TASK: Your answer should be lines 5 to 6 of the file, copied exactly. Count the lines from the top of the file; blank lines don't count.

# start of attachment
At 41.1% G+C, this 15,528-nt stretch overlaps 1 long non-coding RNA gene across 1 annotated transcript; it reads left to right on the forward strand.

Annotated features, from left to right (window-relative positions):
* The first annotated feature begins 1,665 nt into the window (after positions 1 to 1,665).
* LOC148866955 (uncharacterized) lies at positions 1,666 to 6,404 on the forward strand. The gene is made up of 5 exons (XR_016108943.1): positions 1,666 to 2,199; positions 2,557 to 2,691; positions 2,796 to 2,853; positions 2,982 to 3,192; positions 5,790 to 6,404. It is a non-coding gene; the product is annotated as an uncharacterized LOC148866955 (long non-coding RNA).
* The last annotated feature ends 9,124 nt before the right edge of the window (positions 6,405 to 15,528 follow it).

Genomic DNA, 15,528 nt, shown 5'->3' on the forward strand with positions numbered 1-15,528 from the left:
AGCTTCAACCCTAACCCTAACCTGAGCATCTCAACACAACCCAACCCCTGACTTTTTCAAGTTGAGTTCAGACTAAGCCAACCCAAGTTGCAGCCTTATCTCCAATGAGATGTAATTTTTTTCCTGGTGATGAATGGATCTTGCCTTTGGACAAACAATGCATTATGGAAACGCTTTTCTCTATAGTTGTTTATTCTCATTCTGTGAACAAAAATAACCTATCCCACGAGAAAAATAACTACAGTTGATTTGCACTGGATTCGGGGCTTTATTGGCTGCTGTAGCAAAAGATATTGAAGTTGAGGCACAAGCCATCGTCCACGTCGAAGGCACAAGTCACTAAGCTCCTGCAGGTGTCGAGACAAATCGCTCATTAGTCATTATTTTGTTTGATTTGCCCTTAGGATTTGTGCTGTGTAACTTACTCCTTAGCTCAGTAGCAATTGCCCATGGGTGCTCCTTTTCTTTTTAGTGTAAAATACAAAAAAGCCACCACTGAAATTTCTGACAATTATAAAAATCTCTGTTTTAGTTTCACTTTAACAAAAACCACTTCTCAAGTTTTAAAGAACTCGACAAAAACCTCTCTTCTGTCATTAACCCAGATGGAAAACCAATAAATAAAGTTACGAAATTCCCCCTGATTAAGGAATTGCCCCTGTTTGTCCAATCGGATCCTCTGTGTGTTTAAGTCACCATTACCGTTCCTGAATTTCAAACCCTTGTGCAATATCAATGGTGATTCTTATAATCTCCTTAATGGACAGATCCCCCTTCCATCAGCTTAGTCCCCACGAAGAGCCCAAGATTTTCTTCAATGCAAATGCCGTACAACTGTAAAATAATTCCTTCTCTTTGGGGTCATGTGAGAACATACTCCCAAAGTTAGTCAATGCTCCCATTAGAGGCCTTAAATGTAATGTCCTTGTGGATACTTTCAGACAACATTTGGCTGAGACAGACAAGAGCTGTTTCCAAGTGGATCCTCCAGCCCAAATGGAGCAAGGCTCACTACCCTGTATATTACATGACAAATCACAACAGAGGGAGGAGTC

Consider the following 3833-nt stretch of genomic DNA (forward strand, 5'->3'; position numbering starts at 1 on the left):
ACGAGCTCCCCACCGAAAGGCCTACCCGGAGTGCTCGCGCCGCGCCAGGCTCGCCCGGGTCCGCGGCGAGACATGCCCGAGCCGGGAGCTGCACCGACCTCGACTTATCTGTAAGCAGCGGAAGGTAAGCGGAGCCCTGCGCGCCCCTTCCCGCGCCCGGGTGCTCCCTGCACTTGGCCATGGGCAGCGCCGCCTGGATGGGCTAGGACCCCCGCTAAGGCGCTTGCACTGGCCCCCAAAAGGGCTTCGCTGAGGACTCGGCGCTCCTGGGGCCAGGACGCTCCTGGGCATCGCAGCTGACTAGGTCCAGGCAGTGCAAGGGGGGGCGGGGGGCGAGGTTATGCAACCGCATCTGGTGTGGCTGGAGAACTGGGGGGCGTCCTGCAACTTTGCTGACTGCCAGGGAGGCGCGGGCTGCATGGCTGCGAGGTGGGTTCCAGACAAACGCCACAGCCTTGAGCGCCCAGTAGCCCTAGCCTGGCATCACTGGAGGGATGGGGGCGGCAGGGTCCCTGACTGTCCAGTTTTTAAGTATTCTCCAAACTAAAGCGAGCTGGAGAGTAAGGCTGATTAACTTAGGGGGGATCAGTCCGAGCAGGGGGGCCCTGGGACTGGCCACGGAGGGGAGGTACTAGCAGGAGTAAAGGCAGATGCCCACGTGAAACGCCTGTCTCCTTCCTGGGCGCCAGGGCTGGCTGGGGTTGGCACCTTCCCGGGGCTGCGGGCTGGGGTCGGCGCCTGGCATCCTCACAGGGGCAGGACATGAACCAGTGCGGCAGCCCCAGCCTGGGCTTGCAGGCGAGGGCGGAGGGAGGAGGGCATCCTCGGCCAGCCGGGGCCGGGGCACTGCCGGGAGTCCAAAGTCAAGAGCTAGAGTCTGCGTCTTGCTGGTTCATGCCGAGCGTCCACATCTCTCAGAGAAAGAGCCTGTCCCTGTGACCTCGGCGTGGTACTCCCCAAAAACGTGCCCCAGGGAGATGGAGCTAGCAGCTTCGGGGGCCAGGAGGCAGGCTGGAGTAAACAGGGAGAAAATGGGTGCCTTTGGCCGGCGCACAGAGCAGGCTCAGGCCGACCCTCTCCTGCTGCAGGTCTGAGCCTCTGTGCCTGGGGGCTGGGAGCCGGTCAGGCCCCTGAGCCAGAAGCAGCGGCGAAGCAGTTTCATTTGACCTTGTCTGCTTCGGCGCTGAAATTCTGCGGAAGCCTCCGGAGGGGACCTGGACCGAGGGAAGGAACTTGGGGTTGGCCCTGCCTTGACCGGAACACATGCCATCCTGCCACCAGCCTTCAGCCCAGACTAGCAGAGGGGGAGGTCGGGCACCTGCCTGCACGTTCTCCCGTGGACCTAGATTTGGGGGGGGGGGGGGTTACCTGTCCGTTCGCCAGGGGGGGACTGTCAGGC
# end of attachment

* The last annotated feature ends 9,124 nt before the right edge of the window (positions 6,405 to 15,528 follow it).

Genomic DNA, 15,528 nt, shown 5'->3' on the forward strand with positions numbered 1-15,528 from the left: